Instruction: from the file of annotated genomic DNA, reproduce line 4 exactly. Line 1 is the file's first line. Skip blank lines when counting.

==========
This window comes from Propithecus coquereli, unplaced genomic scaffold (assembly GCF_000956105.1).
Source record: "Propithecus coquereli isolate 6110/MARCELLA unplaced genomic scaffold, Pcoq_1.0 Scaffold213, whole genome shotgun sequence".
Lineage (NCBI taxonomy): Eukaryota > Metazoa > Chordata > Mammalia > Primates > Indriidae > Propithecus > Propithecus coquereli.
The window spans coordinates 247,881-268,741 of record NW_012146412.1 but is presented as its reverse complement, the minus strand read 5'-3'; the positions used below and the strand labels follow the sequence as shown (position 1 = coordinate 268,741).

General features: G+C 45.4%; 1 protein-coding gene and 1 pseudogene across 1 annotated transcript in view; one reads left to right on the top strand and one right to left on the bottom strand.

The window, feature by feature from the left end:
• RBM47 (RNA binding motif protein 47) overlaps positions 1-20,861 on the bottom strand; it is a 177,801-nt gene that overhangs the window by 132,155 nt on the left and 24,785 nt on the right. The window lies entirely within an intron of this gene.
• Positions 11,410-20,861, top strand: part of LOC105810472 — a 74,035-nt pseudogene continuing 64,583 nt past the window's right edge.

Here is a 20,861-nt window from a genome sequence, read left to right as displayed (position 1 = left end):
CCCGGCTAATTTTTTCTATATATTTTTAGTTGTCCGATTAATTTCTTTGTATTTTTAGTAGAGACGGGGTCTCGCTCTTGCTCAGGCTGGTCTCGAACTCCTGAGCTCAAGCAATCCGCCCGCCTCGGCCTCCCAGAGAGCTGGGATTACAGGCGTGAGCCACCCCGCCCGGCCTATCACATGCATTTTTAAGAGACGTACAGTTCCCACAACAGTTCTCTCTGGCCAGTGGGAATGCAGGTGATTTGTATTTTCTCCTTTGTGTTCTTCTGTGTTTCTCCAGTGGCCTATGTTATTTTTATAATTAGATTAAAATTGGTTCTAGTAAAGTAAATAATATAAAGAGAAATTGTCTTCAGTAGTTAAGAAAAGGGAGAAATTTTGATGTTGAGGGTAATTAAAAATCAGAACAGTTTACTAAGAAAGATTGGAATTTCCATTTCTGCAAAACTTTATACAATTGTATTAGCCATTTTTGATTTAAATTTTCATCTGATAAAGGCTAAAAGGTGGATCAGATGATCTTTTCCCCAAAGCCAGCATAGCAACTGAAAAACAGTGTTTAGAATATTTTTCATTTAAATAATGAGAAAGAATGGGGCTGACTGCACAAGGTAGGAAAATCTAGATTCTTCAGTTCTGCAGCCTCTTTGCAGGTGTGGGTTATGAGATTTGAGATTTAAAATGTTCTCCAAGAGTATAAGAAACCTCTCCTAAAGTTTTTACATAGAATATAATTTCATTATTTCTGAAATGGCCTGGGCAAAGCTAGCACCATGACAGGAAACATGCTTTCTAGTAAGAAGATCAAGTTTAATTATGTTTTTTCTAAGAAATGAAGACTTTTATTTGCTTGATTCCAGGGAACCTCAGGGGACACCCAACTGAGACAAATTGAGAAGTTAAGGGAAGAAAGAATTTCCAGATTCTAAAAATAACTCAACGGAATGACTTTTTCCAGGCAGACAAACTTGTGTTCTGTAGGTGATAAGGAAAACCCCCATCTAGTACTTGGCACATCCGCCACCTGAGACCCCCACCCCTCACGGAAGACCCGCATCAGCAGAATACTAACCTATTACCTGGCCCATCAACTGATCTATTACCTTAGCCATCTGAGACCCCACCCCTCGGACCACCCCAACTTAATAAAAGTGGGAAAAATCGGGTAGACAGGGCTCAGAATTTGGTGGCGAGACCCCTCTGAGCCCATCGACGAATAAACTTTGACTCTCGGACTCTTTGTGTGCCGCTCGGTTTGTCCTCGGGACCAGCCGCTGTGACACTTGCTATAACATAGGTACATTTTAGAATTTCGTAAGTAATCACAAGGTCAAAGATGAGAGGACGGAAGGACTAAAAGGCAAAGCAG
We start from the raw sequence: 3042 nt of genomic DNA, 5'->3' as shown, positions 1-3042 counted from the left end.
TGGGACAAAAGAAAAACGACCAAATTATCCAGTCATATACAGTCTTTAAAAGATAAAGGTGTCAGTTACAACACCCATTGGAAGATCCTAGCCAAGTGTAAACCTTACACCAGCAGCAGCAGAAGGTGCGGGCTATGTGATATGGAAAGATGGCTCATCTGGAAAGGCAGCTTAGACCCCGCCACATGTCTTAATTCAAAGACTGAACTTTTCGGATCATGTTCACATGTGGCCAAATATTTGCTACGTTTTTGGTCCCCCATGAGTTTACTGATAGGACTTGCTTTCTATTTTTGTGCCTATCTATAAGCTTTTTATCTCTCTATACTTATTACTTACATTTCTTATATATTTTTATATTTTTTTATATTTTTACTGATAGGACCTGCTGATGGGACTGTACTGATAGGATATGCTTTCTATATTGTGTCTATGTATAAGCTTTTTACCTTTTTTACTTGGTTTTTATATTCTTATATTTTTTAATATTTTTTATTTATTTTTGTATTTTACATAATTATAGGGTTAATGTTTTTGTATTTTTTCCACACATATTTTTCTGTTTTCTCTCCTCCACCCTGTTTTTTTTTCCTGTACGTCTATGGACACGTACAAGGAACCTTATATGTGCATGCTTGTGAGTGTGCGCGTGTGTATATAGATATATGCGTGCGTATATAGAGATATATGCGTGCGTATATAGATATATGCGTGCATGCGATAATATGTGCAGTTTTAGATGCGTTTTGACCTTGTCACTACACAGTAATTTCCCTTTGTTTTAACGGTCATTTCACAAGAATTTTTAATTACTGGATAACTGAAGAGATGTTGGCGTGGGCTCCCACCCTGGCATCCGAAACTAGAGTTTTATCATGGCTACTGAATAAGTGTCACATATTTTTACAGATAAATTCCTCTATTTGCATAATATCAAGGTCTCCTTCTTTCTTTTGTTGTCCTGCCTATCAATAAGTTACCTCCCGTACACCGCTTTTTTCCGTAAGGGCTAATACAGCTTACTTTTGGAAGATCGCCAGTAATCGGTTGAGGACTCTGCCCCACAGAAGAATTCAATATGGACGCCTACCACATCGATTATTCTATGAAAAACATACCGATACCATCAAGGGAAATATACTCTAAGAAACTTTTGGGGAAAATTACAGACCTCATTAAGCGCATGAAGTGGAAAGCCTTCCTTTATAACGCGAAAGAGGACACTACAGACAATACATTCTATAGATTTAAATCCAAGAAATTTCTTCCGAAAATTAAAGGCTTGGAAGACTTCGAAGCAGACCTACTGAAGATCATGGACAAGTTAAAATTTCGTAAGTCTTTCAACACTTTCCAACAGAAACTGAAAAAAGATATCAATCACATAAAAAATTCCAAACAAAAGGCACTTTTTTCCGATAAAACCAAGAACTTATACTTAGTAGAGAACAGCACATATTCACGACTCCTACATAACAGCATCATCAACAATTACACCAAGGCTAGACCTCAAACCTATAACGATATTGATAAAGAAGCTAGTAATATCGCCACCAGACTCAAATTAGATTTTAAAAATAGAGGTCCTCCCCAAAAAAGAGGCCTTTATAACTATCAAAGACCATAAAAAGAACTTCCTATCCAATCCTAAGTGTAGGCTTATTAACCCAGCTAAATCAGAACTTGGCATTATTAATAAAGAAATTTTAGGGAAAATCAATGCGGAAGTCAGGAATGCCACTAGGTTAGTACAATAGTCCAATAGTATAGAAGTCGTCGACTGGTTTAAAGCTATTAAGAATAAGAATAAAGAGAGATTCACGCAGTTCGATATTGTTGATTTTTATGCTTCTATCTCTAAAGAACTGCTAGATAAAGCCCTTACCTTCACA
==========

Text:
The window spans coordinates 247,881-268,741 of record NW_012146412.1 but is presented as its reverse complement, the minus strand read 5'-3'; the positions used below and the strand labels follow the sequence as shown (position 1 = coordinate 268,741).